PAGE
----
WHAT IS SPINAL FUSION?
Spinal fusion is the surgical technique of combining two or more vertebrae. Fusion of the vertebrae involves insertion of secondary bone tissue obtained either through autograft (tissues from the same patient) or allograft (tissues from another person) to augment the bone healing process.
The lumbar (lower back) region of the spine is more likely to require spine fusion when compared to the other regions such as cervical (neck) and thoracic (mid back) parts of the spine. Usually spinal fusion is recommended in patients with neurological problems or severe pain that have not responded to conservative treatment.
INDICATIONS FOR LUMBAR SPINAL FUSION
Various spinal conditions may be treated though lumbar spinal fusion such as:
- Spinal stenosis
- Damaged disc
- Spinal tumor
- Fractures of the spine
- Scoliosis and Kyphosis (abnormal curvatures of the spine)
SPINAL FUSION PROCEDURE
Spinal fusion can be performed through different angles depending upon the specific advantages of each and the choice of your surgeon. It may involve interbody fusion, where bone graft is placed in the space present between the two vertebrae. Other techniques may also be employed for spinal fusion that involve the entire removal of the disc between the affected vertebrae. A specially designed device made either from plastic or titanium may be placed between the vertebrae. This helps in maintaining spine alignment and normal height of the disc.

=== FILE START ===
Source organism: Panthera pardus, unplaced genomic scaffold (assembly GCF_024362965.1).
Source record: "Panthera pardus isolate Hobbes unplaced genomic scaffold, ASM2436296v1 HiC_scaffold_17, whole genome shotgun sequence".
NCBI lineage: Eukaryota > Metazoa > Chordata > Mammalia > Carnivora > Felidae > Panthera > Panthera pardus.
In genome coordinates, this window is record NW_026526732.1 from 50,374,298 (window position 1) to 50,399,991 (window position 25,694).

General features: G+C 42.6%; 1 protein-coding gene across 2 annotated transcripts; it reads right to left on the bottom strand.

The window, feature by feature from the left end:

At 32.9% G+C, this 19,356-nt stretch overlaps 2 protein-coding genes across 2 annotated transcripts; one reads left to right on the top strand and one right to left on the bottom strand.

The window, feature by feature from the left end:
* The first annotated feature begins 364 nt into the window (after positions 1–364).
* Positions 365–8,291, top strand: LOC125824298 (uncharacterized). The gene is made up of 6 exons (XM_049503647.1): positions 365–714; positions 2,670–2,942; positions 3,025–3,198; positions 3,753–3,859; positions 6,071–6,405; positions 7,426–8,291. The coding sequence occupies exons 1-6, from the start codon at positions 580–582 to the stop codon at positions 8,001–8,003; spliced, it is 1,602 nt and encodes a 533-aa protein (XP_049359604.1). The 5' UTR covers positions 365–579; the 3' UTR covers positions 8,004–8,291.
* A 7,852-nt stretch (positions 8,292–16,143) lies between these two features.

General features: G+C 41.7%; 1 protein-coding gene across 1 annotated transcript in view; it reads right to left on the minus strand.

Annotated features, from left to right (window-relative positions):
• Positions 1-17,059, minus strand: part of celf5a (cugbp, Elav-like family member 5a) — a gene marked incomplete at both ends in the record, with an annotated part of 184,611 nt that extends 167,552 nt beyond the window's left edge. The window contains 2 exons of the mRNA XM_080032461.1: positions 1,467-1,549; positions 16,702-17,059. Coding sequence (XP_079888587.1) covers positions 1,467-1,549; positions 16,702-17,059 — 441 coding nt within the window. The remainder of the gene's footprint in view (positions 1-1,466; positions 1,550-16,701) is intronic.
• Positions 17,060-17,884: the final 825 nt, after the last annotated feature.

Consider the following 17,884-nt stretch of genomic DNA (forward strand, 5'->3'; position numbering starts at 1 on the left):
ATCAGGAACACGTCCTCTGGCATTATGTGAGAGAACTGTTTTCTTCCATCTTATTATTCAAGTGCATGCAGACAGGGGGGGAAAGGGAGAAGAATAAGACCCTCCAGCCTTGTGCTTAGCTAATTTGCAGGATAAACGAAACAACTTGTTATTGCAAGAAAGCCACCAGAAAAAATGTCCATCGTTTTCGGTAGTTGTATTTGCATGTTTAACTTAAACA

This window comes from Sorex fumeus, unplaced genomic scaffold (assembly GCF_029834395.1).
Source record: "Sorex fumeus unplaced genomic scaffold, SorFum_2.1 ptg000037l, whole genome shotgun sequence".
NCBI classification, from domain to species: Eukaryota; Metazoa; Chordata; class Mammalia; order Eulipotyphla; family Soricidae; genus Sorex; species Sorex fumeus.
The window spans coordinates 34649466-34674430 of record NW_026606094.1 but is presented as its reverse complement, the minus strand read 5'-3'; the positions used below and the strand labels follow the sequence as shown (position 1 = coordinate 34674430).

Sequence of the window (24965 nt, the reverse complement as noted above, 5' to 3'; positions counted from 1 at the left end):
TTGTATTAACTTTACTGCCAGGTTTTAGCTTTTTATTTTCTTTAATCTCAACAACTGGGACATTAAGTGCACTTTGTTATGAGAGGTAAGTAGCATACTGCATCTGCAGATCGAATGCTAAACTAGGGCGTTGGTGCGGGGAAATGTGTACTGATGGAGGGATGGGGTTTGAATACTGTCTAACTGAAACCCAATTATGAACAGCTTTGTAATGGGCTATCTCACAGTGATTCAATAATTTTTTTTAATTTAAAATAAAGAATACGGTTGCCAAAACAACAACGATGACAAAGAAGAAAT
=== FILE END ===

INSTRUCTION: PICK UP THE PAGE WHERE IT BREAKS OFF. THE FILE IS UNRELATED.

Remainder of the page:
The fusion process is followed by fixation that involves fitting of metallic screws, rods, plates, or cages to stabilize the vertebrae and accelerate bone fusion. After surgery, 6-12 months is the ideal time for complete fusion to take place.
COMPLICATIONS OF SPINAL FUSION
The complications associated with spinal fusion include infection, nerve damage, blood clots or blood loss, bowel and bladder problems, and problems associated with anesthesia. The primary risk of spinal fusion surgery is failure of fusion of vertebral bones which may require an additional surgery.
- Neck Pain
- Back Pain
- Lumbar Radiculopathy
- Degenerative Disc Disease
- Disc Herniation
- Facet joint Arthritis
- Vertebral Compression Fractures
- Spine Trauma
- Cervical Disc Herniation
- Lumbar Disc Herniation
- Cervical Radiculopathy/Myelopathy
- Cervical Stenosis
- Lumbar Stenosis
- Spina Bifida
- Spinal Stenosis